Pushing the borders…

After more than two weeks of working at the limits of our abilities, we felt a growing need to broaden our perspective, which was quite regional for the time being, and to actively learn from others. And we quickly moved from words to deeds! Last Monday and Tuesday, with a team of 7 from Bread of Life, we made a tour of almost 1200 km towards the Ukrainian border…

We especially wanted to make contact with various local organizations and churches that actively offer help to refugees from Ukraine, but also to personally see the conditions of the refugees when they cross the border.

It was intensive, impressive and very educational!

Just a few of these impressions of the Dorohusk border crossing, the northernmost major crossing east of Lublin:

  • First of all, we noticed that not just anyone is allowed to drive to the border from Poland. There is police surveillance and registration of all traffic everywhere to reduce the risk of human trafficking. We’ve heard stories about that, and to see it now being acted upon is encouraging. As representatives of an aid organization, we were allowed to continue driving.
  • But the attitude of all the officers we saw was also special: without exception, they acted as compassionate people, and not as officers or “arm of the law”. Never seen anything like this!
  • Already at the border itself, everyone receives plenty of information via leaflets about how dangers can be avoided and where help can be sought. Many volunteers from all kinds of organizations are involved in distributing food, clothing, prams, medicines and other necessities and in providing information. Even we, as aid workers, were fed in multiple places, because we were the ones helping others…
  • After reports during the first days of chaos and plenty of improvisation, the aid at the border now made a very positive impression – something Poland can be proud of!

At the nearby reception point, we met the mayor of Dorohusk, who was proud of his people, but expressed concern about the situation in a few months. What will be the willingness to help then, and how will everything look like financially by then…? An extra encouragement for us in our approach to already be involved with actions for the longer term!

Everyone can register, rest, get a hot meal, a Polish phone number and receive medical help at the reception point mentioned. In another part of the building the registration and logistics of drivers who pick up refugees is being coordinated. The vast majority of this work is done by a team of extremely friendly and hard-working volunteers – and yet the atmosphere is very mixed…

Apart from the Inner-German border at Helmstedt in the late 1980s, I have never experienced a border that you almost physically feel. And you can see that feeling around you: with many people you see how tension, fear and pressure are lifted off them with the fact that they are on the safe side of the border. But the moment they catch their breath, many of them cry… And when one of us wants to comfort such a person in a silent embrace, they burst into tears even more.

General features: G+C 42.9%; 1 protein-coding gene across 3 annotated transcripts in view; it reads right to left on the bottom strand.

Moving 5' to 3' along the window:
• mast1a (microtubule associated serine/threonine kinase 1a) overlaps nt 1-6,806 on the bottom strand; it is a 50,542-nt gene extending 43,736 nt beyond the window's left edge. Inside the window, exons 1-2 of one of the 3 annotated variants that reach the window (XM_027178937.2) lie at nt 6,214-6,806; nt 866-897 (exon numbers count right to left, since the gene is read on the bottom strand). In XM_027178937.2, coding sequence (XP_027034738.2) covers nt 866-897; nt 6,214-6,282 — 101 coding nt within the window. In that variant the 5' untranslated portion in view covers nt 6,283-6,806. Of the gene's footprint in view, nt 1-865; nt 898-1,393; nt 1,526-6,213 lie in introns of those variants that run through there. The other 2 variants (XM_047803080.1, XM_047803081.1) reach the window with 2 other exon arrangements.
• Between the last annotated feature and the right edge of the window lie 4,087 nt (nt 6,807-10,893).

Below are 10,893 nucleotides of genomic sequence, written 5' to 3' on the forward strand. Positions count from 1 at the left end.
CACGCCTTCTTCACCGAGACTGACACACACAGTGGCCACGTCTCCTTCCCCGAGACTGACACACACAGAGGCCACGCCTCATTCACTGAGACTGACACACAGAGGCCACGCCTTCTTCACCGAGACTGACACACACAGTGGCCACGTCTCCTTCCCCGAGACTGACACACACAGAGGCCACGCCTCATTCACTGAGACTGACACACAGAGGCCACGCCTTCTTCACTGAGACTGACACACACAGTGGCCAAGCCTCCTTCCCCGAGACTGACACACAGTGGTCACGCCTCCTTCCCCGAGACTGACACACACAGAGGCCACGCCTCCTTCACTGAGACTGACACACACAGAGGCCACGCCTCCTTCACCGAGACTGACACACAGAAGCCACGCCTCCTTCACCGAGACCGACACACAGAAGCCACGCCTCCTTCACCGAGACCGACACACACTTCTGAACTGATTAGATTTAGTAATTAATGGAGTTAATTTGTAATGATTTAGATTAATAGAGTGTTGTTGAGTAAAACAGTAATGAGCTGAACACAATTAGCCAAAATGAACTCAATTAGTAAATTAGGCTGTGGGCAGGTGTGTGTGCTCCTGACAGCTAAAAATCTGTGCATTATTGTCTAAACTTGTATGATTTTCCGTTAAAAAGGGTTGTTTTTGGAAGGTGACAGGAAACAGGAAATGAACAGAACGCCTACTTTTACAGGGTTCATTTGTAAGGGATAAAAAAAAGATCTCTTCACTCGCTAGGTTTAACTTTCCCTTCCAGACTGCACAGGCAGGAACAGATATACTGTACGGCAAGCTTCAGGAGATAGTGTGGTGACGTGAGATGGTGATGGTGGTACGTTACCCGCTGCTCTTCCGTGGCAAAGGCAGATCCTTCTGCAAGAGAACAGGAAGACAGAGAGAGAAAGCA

They are thankful for received support, but many of them are lost people who have no idea what to do next. Close to the border there are hardly any places to stay overnight, and we know from our experience in Poznan that deeper into Poland it often is no better. And those are just the first steps. Many of today’s refugees come with a vague plan, maybe to stay in Poland, maybe to go to Germany, but they don’t know anyone there… The elaboration of those plans depends on many things, and that is where we see a major challenge for us as Bread of Life. Of course not for the hundred thousand people who cross the border every day, but for those few (?) who come our way – in Dorohusk we were only for a few hours, but there too we did everything we could to find accommodation and provide guidance for the few people we met there personally.

Luda and her children Aljosza, aged 12 and Darina, aged 10, arrived in Poznań via Zamość last Wednesday, were given temporary shelter in our building on Ostrobramska Street, and will be taken in for a longer period this weekend by a couple known to us, who have promised all support and guidance! How beautiful is that!?

In Zamość and Warsaw we visited evangelical churches, which are now playing a fantastic pioneering role in the refugee crisis. These contacts were heartwarming!

For example, Zamość is a hub for refugees who consciously seek Christians for help. From this church all kinds of help are provided, from the masses of sandwiches and food we helped to prepare, to an army of drivers, Polish and foreign volunteers, who drive back and forth. Food to the border, refugees into the country.

In Warsaw, the metropolitan Pentecostal Church, a few hundred meters from the Central Station, has now become a crucial focal point. We received a lot of practical information there about effective support, building trust among the refugees for solutions to be offered, and various forms of prevention. It was great to see how others work – the inspiration we were looking for!

And so our borders have been pushed again…

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